Estelle Bryne, Elklan tutor, in her final post on delivering modified Elklan training in a voluntary capacity in Kazakhstan:
The little school where I have been volunteering is called Green Pastures. It is a charitable organisation run by a dedicated group of staff who are keen to offer the pupils the best nurturing and educational environment they can. They really do want to learn as much as they can to support the children in their speech language and communication development.
They encourage the parents to come in and watch the sessions, and they have been really encouraged to see some fathers attending too. This is a real breakthrough, because in this part of the world fathers often don’t see child rearing as anything to do with them, as in their culture this is the wife’s role. Worse still is that I’ve been told that in many places if a child is born with any kind of disability the men feel it must be the wife’s fault - she must have sinned in some way, and feel that is sufficient grounds for divorce.
The parents on the modified Let’s Talk course were mostly those of very young children who had only recently been diagnosed with ASD. Many were still in denial. All of them desperately want their children to start speaking. The hardest part for me was explaining to them via interpreter about all the stages the child needs to go through first before speech can develop, and that for some children speech may never come, but that communication through any means is crucial.
I attempted a conversation through Google Translate with one mother who lives in a remote town. She has come to stay with a friend for a month just so her 12 year old son can attend for the Summer programme at Green Pastures. She said there is no support for them where they live. She feels very alone. She would dearly love to live somewhere like the UK where she has heard there are excellent schools and services.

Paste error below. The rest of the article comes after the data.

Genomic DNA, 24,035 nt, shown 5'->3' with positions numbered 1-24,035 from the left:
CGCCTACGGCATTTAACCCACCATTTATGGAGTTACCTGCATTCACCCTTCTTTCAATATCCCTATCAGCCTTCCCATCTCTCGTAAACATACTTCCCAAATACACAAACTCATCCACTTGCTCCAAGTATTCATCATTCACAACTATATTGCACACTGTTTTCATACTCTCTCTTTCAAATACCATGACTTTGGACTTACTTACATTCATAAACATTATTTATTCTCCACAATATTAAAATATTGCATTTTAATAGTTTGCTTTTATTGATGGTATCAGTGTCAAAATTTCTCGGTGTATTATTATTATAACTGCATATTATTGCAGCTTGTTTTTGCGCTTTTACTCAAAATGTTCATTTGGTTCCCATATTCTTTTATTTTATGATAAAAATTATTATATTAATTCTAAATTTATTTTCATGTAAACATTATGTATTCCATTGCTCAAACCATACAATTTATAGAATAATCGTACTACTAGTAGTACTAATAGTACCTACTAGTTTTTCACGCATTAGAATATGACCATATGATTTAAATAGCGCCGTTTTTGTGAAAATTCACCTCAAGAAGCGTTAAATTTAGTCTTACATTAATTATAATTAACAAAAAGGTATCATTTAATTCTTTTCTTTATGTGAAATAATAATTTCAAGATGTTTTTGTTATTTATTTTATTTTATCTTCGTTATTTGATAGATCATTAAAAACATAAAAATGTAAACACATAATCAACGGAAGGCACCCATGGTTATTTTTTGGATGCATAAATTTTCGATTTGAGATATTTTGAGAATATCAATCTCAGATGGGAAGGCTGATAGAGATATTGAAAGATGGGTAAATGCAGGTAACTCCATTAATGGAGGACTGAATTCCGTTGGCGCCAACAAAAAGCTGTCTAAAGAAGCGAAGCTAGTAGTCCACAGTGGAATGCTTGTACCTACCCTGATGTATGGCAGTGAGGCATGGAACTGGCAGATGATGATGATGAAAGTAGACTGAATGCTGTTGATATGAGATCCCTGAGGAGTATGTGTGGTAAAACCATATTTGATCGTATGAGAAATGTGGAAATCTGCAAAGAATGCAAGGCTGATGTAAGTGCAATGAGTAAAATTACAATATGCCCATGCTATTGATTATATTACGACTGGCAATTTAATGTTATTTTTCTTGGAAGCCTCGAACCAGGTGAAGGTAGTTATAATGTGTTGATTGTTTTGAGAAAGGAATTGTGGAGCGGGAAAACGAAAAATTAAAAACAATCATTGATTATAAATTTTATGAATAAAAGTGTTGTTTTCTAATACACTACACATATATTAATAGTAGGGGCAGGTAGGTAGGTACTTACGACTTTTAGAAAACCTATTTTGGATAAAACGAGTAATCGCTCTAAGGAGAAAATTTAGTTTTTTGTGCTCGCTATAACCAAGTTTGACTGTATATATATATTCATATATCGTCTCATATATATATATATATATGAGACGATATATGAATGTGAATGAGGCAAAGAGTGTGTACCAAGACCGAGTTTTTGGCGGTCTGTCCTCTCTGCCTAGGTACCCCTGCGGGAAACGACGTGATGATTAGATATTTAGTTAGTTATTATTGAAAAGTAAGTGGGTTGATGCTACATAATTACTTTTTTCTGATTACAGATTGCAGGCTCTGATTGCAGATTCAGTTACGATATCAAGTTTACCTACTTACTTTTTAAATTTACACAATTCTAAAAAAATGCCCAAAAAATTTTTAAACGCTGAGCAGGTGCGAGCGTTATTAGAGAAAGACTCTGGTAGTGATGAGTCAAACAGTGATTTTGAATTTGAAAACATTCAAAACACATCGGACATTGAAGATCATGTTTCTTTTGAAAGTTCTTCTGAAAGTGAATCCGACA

The Green Pastures school offers greatly subsidised rates for the families, and if there are twins they only pay for one child. It relies on donations to keep going. Often this means the staff go without pay for months …
Nevertheless they are passionate about what they do at the Green Pastures. They have also been involved in an extensive outreach project sending senior staff out to regional cities to share their knowledge and skills with other schools. They see the need for this training to roll out further, but of course it is all dependent on funding.
A big problem in this part of the world is the training needs of the staff. Most of them have Psychology degrees but there are no courses available in Special Education. They have been so grateful for this Elklan training. The whole country needs it!
I did meet some colleagues from the local state run School which has a special needs department. They call themselves Speech Therapists or “Pedagogs” but it was obvious in the to me they did not have the same level of background training as those in the UK. They only work to correct speech, and do not address Language or Communication needs at all. Many work privately and are unaffordable for the parents I met.
I tried to make the sessions as practical and interactive as possible. The only resources I brought with me besides my laptop and training manual were the “Polyfitcouplets” and doll sized and miniature cups and brushes! The rest I was able to gather up around the school and the family home where I was staying!
Most of the time I didn’t bother with projecting slides as they are all in English anyway, but they did appreciate watching the videos.
(The staff group all wanted to watch the rest of the Pingu episode at the end!!)
So I am relieved to be shutting down my laptop, but so grateful to have had this opportunity to meet some lovely people from this very different land! Children and their parents have the same needs here as everywhere else in the world, no matter what language they hear!
My husband has flown out to join me now, so we can go exploring!